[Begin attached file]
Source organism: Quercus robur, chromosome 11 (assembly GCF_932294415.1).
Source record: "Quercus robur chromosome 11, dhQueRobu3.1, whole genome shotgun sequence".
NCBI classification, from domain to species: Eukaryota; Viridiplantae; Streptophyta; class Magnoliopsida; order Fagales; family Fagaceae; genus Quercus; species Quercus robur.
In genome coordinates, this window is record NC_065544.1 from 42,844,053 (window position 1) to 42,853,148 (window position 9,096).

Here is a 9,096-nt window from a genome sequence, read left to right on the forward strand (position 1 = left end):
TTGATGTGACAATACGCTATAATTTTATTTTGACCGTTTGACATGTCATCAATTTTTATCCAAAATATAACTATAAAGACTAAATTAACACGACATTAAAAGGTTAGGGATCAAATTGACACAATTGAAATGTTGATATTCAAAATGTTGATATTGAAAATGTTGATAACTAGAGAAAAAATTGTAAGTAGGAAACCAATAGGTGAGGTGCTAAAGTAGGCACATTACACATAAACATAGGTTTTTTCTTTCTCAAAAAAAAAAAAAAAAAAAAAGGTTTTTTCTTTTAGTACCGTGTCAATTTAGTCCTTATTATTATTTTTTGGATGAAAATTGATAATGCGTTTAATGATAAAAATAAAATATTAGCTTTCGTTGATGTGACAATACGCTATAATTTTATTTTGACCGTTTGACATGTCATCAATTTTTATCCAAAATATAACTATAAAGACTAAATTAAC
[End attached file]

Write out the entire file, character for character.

Source organism: Quercus robur, chromosome 11 (assembly GCF_932294415.1).
Source record: "Quercus robur chromosome 11, dhQueRobu3.1, whole genome shotgun sequence".
NCBI classification, from domain to species: Eukaryota; Viridiplantae; Streptophyta; class Magnoliopsida; order Fagales; family Fagaceae; genus Quercus; species Quercus robur.
In genome coordinates, this window is record NC_065544.1 from 42,844,053 (window position 1) to 42,853,148 (window position 9,096).

Here is a 9,096-nt window from a genome sequence, read left to right on the forward strand (position 1 = left end):
TTGATGTGACAATACGCTATAATTTTATTTTGACCGTTTGACATGTCATCAATTTTTATCCAAAATATAACTATAAAGACTAAATTAACACGACATTAAAAGGTTAGGGATCAAATTGACACAATTGAAATGTTGATATTCAAAATGTTGATATTGAAAATGTTGATAACTAGAGAAAAAATTGTAAGTAGGAAACCAATAGGTGAGGTGCTAAAGTAGGCACATTACACATAAACATAGGTTTTTTCTTTCTCAAAAAAAAAAAAAAAAAAAAAGGTTTTTTCTTTTAGTACCGTGTCAATTTAGTCCTTATTATTATTTTTTGGATGAAAATTGATAATGCGTTTAATGATAAAAATAAAATATTAGCTTTCGTTGATGTGACAATACGCTATAATTTTATTTTGACCGTTTGACATGTCATCAATTTTTATCCAAAATATAACTATAAAGACTAAATTAAC